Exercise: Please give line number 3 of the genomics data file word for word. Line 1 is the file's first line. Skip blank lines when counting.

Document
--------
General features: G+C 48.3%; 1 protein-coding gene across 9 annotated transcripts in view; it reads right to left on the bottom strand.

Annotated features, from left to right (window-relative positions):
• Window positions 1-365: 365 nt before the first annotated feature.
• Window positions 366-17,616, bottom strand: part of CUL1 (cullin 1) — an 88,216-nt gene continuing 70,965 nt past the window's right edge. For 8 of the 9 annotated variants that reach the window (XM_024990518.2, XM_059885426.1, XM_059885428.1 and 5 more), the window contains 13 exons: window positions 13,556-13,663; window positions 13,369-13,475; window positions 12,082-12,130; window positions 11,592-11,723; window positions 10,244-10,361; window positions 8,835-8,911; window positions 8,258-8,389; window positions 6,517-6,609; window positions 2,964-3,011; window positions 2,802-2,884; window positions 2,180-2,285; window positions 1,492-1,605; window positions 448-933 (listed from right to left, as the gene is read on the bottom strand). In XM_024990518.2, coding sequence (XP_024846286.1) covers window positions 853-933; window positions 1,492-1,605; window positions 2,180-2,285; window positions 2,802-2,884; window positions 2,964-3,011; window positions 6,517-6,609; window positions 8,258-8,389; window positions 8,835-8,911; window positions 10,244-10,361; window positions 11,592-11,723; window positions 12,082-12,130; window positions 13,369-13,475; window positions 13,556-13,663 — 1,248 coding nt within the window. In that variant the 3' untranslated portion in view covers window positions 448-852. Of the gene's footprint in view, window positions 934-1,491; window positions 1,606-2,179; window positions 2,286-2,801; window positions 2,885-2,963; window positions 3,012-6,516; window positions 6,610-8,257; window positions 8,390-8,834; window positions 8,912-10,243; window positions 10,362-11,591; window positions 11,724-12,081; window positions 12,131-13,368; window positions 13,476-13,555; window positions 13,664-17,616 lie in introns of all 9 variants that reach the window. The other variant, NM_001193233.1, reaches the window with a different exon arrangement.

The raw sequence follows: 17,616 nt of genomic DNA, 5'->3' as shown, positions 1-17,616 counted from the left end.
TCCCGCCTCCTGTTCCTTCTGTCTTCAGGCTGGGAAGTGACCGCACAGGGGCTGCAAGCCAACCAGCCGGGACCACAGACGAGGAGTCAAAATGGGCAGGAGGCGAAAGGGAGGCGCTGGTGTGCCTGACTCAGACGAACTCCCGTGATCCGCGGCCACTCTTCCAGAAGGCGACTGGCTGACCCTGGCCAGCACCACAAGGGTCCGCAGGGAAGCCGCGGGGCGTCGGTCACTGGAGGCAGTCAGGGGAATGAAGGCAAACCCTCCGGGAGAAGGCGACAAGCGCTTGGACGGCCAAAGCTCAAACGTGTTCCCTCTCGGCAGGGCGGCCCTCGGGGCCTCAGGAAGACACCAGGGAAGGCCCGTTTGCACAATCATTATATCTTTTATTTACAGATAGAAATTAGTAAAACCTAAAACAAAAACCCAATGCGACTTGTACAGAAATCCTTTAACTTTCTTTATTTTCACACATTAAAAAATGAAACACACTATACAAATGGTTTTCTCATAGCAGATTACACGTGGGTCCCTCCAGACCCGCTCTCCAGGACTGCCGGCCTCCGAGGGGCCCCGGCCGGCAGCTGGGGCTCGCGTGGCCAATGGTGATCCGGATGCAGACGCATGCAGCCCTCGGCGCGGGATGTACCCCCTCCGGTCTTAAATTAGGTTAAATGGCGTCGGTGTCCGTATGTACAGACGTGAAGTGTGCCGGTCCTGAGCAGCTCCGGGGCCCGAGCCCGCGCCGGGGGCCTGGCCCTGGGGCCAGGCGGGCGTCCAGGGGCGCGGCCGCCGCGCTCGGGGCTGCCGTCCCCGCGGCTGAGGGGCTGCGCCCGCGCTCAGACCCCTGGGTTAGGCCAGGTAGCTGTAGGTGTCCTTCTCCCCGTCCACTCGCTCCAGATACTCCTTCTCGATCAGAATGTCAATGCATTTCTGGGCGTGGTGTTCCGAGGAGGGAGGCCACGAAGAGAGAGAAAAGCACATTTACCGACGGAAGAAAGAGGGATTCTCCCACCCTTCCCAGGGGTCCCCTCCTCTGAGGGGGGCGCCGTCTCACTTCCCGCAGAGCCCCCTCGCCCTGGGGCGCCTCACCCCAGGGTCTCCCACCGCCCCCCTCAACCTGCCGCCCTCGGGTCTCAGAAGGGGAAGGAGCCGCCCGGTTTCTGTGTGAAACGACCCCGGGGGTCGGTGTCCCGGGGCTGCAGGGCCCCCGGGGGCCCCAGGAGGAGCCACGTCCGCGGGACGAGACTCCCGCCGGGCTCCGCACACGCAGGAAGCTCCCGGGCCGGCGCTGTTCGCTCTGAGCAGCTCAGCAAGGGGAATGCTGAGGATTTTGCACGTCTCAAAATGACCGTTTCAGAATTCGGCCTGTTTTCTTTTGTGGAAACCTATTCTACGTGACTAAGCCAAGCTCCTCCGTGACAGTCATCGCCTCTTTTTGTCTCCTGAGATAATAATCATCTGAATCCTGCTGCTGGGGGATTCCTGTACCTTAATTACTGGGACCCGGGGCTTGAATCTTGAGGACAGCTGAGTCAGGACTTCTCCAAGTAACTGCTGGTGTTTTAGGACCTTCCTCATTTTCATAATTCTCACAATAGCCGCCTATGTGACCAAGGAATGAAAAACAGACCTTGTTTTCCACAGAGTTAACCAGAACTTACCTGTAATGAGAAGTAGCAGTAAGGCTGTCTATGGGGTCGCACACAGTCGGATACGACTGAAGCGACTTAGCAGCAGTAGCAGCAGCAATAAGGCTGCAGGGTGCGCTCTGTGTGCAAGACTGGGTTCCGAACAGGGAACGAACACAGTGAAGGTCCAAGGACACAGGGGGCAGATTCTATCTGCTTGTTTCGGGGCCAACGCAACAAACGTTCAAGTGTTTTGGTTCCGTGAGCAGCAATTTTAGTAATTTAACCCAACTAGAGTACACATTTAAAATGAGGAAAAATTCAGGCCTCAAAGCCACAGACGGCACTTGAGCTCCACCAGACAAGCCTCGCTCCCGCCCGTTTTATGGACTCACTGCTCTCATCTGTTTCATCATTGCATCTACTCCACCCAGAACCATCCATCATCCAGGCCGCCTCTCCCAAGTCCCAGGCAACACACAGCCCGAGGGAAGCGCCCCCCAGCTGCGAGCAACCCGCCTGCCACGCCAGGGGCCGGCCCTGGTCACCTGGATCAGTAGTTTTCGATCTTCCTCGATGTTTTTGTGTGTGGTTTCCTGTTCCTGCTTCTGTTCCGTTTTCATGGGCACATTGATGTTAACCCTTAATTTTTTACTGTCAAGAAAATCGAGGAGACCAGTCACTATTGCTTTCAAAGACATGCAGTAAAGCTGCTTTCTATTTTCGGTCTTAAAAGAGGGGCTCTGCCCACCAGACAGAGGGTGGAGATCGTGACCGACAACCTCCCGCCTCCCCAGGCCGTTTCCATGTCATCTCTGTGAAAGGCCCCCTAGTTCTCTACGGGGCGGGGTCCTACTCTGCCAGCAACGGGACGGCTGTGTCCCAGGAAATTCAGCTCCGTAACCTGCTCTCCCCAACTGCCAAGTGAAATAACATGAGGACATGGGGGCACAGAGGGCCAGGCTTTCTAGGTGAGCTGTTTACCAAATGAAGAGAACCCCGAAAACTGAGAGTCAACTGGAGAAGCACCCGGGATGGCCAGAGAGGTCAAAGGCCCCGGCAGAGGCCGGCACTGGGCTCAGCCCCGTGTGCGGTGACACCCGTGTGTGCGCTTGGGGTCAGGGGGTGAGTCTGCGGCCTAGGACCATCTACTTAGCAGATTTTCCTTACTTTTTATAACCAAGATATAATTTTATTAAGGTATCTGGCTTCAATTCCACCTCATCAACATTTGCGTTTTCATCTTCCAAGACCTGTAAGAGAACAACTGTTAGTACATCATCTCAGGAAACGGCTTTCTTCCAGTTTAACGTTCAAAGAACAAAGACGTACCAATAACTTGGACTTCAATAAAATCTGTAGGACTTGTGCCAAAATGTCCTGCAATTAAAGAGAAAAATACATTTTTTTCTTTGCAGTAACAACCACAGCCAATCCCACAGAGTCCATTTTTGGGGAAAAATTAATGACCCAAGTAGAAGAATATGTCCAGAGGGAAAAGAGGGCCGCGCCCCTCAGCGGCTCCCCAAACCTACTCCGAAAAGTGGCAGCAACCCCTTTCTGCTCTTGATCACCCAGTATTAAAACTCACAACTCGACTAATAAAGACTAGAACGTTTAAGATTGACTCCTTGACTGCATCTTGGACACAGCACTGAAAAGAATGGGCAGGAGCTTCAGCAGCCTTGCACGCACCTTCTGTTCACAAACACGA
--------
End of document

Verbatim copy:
• Window positions 1-365: 365 nt before the first annotated feature.